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County commissioners agreed to the salary adjustments late Tuesday
afternoon during the regular meeting of the Commissioners Court which
began on Monday.
Commissioners unanimously agreed to the raises, with Commissioner
Precinct 4 Bernardo Martinez absent for the meetings. Martinez was
attending a district trial concerning a Pecos Industrial Foundation Loan.
However, several Reeves County Courthouse employees gathered in front of
County Judge Jimmy B. Galindo's office early this morning to protest the
raises, saying nobody at the courthouse has been able to receive a
The RCDC raises came following a number of resignations out at the
facility. Several employees sought employment at the Texas Department of
Criminal Justice's Fort Stockton prison facilities, stating that the pay
there was a lot higher than at the RCDC.
Between 20 to 30 employees have left the RCDC since January and 10 have
resigned since last week.
In talking about the RCDC raises on Tuesday, Galindo said, "We've been
doing a lot of work in putting this together, it's very important that
we figure everything right and very prudently."
The raises would be effective Oct. 4.
"It's important that we keep money as tight as possible," said Galindo.
None of the elected county officials who employ the protesting
courthouse workers were present to complain to Galindo about the matter
"We have the money in our budget, yet he turned our request down," said
one employee with the tax-assessor collector's office.
The employees who gathered this morning in front of the judge's office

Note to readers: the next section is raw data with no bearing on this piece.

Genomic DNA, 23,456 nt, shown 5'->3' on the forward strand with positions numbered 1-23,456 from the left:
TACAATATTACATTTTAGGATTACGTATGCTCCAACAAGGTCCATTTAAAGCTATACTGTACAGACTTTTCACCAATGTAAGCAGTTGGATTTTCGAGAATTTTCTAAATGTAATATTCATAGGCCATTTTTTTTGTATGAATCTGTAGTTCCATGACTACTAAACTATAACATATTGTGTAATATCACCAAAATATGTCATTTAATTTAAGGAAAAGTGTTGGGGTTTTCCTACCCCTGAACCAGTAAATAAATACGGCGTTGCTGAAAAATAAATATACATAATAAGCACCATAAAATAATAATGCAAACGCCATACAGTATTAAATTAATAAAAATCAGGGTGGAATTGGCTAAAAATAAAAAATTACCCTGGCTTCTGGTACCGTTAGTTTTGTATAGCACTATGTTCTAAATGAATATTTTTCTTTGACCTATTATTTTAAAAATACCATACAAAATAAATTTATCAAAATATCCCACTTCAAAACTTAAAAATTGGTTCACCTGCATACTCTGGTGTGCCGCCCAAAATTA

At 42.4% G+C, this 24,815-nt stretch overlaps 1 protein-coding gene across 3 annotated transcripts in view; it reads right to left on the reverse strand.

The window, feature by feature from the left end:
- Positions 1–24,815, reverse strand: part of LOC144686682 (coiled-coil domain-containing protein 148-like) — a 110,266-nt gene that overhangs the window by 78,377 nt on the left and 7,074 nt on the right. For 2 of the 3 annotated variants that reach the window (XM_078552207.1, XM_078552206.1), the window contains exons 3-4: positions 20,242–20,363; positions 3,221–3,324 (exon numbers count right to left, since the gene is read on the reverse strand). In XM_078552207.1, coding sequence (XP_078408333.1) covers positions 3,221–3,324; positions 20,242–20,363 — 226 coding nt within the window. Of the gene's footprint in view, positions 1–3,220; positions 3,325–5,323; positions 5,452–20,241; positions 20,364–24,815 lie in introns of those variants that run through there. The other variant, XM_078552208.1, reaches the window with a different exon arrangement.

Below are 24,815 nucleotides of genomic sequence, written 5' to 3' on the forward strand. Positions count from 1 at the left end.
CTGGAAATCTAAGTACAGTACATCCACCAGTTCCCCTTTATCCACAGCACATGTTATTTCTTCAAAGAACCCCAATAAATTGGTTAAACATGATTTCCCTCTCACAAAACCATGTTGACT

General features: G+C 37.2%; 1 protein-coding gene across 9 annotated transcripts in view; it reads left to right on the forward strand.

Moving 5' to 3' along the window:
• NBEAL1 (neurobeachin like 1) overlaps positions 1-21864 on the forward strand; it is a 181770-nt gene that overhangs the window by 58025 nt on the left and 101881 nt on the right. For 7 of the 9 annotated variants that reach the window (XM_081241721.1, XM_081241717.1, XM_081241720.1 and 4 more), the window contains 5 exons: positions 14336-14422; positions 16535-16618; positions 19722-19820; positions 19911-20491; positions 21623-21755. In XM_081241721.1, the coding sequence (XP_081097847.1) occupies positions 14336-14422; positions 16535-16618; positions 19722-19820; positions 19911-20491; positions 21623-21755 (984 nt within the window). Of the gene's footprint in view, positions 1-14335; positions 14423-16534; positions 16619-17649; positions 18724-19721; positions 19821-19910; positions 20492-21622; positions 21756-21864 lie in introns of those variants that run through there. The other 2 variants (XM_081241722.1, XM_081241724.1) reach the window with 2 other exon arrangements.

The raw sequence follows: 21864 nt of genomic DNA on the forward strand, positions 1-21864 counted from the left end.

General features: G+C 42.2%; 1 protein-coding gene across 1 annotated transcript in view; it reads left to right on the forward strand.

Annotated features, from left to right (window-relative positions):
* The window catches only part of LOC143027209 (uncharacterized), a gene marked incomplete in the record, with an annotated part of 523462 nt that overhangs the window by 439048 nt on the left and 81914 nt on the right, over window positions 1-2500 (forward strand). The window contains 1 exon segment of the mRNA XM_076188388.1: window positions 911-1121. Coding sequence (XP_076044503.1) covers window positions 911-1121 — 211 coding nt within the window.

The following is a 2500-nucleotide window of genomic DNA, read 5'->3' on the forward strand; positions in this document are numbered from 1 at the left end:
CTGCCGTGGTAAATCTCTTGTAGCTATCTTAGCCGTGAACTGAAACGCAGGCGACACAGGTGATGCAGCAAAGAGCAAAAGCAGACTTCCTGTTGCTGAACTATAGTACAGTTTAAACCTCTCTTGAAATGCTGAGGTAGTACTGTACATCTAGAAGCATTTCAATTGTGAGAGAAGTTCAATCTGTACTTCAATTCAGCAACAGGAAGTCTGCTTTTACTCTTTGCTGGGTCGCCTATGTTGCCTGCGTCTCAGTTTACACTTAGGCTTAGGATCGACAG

requested that they be quoted as a group.
"We're sticking together because we all have the same concern in mind,"
Two county employees were able to make it into the judge's office, but
the rest of the group waited outside his door.
"How is it, that he always seems to find money for those that he really
wants to give a raise to, but we always get left out," they said.
The group complained that one part-time employee will be making $14,000,
but there is no money for any raises at all for all the other employees.
"It's all county money, regardless of what he says," they said. "We
don't see how he can give only those he wants a raise."
The group also claimed that Galindo keeps insisting that there is no
money for anything, yet he manages to procure the items he wants.
"He got a new computer, several secretaries and now he wants a computer
for his car," they alleged.
Galindo said the need was urgent to retain workers at the 650-bed
facility, which houses inmates for the U.S. Bureau of Prisons.
"We need experienced correctional officers out there if we want to
create our core staff," said Galindo.
"The BOP has been very concerned about this situation and stressed a
need for action or intervention," said Trujillo.
"Not everybody at the facility saw an increase, some were adjusted and
some weren't," said Galindo.
Other workers left the RCDC three years ago when the Belding prison
opened, and Warden Joe Trujillo said the salary increases were sought to
halt the exodus of experienced guards.
"When I asked the judge to consider this, it was so that no more
employees will leave us," said Trujillo.
"We want to keep our veteran staff core," said Galindo.
Within the two facilities in Fort Stockton there are about 205
correctional officers, according to Warden Terry Foster.
The larger of the two, at Belding, "Is located 10 miles south of town on
I-10," said Foster.
There are a total of 400 employees at both facilities. The bed capacity
at the Belding prison is 1,376, while the TDCJ's downtown Fort Stockton
jail has a capacity of 606.
"I really don't know what the starting pay is, but after 18 months the
employees will be earning $25,000," said Foster.
Foster stated that the facility does not do any hiring. Its correctional
officers are hired through a TDCJ recruitment division in Huntsville.
The facility also provides full benefits along with retirement and
Under the new RCDC pay scale, Correctional Officers at Level I will
remain at the same salary, according to the new salary adjustments.
Corrections Officers II will be earning anywhere from $16,000-$17,000;
correctional officers III will be earning $18,000-$20,000; sergeants
salaries will be $21,000; lieutenant's and unit manager's salaries will
be from $22,000-$24,000; department heads and assistant department heads